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A man who really hearts zombies

When Robert Kirkman talks zombies, he sounds more like a diligentstudent of such creatures than the guy who creates them for an audienceof millions.

When Robert Kirkman talks zombies, he sounds more like a diligent student of such creatures than the guy who creates them for an audience of millions.

For example, ask Kirkman if being transformed into a zombie is a fate worse than death and he replies, “I don’t really know what it’s like to be a zombie. But I’m pretty sure what it’s like to be dead: You’re dead. That’s not good, right? Being a zombie looks bad from the outside, but from the inside, it could be a great existence.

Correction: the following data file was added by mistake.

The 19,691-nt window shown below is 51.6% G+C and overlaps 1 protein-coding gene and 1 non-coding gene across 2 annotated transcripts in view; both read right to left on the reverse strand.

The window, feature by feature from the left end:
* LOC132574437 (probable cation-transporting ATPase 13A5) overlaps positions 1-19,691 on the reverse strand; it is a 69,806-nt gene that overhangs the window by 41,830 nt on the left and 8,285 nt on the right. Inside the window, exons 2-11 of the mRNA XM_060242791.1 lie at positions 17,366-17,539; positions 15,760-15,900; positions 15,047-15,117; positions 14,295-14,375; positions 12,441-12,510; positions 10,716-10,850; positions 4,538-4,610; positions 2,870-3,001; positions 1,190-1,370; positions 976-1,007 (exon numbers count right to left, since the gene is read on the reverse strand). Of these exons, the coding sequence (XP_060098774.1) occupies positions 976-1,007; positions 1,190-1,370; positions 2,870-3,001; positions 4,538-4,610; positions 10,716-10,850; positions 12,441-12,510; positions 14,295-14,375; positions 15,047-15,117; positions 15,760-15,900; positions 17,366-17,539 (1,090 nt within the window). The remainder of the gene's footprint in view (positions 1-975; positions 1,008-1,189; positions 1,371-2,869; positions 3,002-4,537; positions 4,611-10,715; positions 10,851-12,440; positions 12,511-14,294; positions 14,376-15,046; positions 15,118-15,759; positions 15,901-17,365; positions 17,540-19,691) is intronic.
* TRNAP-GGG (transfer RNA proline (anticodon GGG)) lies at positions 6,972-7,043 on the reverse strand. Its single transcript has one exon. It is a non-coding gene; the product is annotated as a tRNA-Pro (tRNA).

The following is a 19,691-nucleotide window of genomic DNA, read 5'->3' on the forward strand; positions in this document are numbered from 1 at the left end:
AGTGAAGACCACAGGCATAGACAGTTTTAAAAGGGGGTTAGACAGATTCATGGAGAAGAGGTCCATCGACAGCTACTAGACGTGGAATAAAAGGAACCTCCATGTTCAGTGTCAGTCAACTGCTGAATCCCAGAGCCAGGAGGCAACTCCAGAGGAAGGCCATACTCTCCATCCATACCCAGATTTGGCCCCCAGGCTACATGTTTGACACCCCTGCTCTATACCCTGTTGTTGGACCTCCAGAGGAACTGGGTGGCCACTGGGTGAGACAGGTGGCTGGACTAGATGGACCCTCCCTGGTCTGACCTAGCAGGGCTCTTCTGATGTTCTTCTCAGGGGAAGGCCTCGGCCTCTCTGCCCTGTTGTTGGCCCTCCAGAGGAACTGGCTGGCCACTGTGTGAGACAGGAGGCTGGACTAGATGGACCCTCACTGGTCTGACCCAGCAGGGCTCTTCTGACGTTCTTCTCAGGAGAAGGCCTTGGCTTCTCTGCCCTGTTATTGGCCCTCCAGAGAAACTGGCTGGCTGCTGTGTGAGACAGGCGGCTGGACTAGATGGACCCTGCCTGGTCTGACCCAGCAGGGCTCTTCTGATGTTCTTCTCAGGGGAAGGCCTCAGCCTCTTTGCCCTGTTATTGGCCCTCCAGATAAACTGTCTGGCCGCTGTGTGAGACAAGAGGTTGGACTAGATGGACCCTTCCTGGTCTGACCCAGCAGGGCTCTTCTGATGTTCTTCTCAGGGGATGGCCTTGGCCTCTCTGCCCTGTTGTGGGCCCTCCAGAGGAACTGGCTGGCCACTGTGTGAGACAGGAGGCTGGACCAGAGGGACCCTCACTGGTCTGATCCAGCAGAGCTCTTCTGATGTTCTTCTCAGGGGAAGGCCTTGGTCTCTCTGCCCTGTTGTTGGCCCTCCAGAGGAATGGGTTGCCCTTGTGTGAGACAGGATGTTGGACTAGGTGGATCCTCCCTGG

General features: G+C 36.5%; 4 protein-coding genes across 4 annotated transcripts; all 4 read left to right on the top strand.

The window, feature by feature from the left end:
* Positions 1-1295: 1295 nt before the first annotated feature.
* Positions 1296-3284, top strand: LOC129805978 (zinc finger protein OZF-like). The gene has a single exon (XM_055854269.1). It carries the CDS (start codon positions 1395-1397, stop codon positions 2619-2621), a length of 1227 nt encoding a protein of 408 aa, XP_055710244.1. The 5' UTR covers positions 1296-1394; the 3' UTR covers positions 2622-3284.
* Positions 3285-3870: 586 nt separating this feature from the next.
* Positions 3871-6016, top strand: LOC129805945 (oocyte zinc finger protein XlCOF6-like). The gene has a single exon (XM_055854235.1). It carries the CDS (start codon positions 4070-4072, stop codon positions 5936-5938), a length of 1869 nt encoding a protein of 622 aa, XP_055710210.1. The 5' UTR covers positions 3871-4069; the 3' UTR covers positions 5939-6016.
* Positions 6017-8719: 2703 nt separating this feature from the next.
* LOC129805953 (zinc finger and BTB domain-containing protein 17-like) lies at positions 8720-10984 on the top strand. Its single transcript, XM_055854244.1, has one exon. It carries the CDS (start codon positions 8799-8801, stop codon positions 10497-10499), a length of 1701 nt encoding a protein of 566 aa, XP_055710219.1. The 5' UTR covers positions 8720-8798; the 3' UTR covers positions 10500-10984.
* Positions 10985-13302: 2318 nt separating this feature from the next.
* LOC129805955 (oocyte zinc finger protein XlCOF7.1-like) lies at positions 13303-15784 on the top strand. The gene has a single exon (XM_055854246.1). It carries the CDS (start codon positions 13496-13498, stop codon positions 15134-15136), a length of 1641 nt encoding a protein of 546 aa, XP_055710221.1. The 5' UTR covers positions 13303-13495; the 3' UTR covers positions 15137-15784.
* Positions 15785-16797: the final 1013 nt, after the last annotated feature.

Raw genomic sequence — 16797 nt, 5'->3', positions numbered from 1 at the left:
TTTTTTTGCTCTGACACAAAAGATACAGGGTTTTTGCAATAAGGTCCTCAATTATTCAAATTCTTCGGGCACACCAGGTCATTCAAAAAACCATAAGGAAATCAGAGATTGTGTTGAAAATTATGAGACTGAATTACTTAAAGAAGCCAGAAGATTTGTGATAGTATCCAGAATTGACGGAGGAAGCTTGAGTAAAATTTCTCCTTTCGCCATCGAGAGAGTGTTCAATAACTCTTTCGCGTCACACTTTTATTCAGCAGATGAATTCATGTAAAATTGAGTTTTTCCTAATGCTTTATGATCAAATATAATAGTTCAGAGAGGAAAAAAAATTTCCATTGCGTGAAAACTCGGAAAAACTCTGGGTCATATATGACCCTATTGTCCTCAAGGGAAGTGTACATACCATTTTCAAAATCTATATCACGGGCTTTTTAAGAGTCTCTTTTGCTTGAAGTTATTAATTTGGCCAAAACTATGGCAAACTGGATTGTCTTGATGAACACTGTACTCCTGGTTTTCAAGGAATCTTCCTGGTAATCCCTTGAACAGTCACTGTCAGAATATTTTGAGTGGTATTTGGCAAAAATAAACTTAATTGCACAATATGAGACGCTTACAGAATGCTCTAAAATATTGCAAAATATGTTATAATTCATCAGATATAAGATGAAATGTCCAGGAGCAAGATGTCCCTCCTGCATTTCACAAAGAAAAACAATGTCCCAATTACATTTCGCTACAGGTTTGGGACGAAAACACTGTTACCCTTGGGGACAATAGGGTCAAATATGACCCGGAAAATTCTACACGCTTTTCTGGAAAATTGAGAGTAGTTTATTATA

“How a zombie feels is a great mystery.”

A chap of 32 with a neat beard and an outgoing manner, Kirkman has opted against being a zombie know-it-all, despite years dwelling on them for his successful comic book, The Walking Dead, and the wildly successful AMC series of the same name that his comic inspired and that draws an average audience of 6.6 million viewers each week. As the second season unfolds, Kirkman continues to regard the zombie apocalypse at his series’ core as yet another mystery beyond his ken.

“Who knows what causes a zombie invasion? I don’t think we’ll ever find out,” he says.

“But that’s not what the show is about. Our show is about a group of people dealing with the fallout. If a zombie invasion were to really happen, they would be more interested in finding food and staying alive. They would not be busy trying to find out where the zombies came from.”

 
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